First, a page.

However, febuxostat is more expensive than allopurinol because it is a newer drug still under patent in the U.S., says Dr. Choi. According to Dr. Choi, febuxostat costs about $2,385 wholesale per year, and the annual cost of allopurinol is less than $96.
Probenecid, another alternative ULD that increases the excretion of uric acid in the urine, tends to be less effective and is associated with more frequent drug interactions, adds Dr. Choi.
Another xanthine oxidase inhibitor, benzbromarone, has not been approved by the FDA because of reports of acute liver injury and deaths with its use.
In December 2015, the FDA approved lesinurad, which increases the excretion of uric acid in the urine, for use in combination with a xanthine oxidase inhibitor to treat gout. The FDA’s approval is based on data from three Phase 3 studies that included a total of 1,537 gout patients treated with combination urate-lowering therapy.
Because allopurinol remains the drug of choice for the vast majority of gout patients in the U.S., Dr. Choi’s paper points to the value of studying the potential impact of other known risk factors for SJS/TEN. To this end, his team is expanding its focus beyond race and ethnicity to sex, age and other co-morbidities that may increase the risk of severe adverse events. He hopes that results of the ongoing study will comprehensively aid risk stratification of patients taking allopurinol.
In the meantime, Dr. Choi urges rheumatologists and other physicians who care for gout patients or prescribe allopurinol for other purposes to take heed of his findings. “To our knowledge, our study provides the first evidence that U.S. blacks have a higher risk of SJS/TEN as ULD adverse events than U.S. Caucasians,” says Dr. Choi.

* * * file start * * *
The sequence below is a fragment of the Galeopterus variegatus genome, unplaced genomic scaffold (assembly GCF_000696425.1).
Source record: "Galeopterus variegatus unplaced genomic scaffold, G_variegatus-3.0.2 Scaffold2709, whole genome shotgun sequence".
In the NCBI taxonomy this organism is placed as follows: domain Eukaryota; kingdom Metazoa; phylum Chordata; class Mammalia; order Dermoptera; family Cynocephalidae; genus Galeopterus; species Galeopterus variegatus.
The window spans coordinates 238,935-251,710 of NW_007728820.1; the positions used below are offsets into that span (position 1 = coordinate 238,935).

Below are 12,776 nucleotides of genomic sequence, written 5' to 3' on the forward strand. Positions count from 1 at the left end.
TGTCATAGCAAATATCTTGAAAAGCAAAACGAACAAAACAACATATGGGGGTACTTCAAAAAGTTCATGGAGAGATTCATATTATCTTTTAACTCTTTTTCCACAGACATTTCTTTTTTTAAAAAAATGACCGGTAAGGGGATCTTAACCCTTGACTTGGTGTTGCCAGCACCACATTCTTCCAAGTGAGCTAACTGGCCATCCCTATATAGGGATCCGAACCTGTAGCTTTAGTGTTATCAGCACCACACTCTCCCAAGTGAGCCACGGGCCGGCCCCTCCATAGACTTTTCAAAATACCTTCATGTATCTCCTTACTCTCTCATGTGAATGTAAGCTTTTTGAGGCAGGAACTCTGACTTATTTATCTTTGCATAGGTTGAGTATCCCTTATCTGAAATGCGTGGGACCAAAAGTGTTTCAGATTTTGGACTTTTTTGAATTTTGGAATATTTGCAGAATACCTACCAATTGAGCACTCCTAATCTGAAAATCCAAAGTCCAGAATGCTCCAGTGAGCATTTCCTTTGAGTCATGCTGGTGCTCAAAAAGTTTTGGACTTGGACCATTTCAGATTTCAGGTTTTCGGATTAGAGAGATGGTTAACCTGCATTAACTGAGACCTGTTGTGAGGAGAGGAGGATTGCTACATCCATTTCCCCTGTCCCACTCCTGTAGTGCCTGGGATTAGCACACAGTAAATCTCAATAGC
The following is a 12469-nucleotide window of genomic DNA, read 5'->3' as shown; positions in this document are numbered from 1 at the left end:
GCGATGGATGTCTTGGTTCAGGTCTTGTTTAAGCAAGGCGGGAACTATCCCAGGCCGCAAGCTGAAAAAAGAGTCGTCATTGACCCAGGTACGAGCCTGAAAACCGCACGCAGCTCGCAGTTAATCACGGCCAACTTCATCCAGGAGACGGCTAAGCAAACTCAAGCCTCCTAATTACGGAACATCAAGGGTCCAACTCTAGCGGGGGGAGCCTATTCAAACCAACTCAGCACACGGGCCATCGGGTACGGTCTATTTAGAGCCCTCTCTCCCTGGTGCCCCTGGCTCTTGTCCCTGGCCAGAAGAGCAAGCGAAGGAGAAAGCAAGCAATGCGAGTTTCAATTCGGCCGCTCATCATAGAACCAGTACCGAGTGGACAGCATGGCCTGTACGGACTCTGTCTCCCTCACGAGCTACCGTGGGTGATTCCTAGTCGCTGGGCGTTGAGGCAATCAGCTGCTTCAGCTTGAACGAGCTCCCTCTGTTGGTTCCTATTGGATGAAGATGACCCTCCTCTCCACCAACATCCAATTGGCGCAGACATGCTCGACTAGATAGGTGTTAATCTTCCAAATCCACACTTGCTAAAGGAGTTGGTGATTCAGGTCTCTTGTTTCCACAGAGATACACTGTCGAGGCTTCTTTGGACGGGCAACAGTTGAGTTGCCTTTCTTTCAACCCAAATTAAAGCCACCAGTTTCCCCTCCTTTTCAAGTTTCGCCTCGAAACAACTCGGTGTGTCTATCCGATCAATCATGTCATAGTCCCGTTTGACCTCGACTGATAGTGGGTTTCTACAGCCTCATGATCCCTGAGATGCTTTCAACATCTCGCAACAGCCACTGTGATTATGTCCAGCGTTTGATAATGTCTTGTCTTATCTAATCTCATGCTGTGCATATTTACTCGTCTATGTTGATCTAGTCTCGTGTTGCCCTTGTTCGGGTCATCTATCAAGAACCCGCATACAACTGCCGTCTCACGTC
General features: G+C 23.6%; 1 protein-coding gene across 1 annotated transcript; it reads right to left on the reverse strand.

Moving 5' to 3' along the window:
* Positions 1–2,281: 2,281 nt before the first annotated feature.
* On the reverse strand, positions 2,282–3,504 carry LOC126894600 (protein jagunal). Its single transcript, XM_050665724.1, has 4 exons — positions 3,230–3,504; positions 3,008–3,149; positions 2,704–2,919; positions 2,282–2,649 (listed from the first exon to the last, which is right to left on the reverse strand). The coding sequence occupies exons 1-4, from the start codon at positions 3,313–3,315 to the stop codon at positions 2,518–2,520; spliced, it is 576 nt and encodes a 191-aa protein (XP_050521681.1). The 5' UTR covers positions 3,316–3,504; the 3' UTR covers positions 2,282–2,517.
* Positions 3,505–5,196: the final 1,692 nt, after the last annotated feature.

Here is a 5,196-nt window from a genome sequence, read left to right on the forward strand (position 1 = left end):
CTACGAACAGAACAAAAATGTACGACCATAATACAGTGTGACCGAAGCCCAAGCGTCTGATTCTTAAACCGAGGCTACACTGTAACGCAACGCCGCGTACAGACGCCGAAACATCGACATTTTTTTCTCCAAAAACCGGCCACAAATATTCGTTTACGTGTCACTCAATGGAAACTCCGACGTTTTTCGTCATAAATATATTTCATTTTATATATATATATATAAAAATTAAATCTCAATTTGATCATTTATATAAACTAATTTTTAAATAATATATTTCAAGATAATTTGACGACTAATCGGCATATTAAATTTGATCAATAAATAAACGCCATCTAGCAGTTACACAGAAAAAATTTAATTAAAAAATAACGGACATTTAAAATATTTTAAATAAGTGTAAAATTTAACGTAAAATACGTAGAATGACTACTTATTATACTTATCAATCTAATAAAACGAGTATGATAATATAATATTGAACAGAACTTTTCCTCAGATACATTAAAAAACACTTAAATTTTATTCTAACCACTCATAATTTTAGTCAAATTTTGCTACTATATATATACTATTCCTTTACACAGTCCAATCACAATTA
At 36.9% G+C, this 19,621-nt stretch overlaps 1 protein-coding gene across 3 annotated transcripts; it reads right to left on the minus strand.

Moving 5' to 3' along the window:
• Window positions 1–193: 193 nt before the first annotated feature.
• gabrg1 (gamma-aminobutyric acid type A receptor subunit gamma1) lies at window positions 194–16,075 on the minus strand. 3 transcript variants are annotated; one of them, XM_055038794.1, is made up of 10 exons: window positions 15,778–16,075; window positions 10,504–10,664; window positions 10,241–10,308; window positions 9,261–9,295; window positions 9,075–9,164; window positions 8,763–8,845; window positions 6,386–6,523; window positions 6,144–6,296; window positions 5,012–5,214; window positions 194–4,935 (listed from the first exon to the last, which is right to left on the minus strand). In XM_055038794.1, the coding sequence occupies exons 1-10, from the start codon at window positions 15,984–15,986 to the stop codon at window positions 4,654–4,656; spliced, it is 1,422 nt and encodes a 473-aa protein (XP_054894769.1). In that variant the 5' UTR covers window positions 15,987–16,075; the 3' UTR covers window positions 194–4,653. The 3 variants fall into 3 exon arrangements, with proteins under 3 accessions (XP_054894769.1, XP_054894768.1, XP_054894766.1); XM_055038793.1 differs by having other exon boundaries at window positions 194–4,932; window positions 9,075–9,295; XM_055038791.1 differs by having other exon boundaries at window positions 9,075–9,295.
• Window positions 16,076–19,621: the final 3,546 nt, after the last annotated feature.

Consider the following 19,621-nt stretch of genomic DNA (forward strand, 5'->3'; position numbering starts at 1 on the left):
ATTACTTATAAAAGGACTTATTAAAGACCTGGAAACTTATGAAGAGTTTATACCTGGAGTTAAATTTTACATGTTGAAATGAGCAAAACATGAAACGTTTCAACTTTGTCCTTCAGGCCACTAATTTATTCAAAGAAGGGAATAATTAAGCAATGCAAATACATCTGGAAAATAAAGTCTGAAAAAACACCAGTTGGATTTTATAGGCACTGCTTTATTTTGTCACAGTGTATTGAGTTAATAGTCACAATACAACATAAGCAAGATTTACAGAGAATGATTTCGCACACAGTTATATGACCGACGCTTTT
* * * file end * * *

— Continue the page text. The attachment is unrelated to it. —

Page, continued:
Information on racial and ethnic descent “can be used immediately for risk stratification to reduce adverse events,” he emphasizes.
Deborah Levenson is a writer and editor based in College Park, Md.
- Lu N, Rai SK, Terkeltaub R, Kim SC, Menendez ME, Choi HK. Racial disparities in the risk of Stevens-Johnson Syndrome and toxic epidermal necrolysis as urate-lowering drug adverse events in the United States. Semin Arthritis Rheum. 2016 Mar 31. pii: S0049-0172(16)30004-X. doi: 10.1016/j.semarthrit.2016.03.014. [Epub ahead of print]
- Khanna D, Fitzgerald JD, Khanna PP, Bae S, et al. 2012 American College of Rheumatology guidelines for management of gout. Part 1: Systematic nonpharmacologic and pharmacologic therapeutic approaches to hyperuricemia. Arthritis Care Res (Hoboken). 2012 Oct;64(10):1431–1446.
- Yang CY, Chen CH, Deng ST, et al. Allopurinol use and risk of fatal hypersensitivity reactions: A nationwide population-based study in Taiwan. JAMA Intern Med. 2015 Sep;175(9):1550–1557.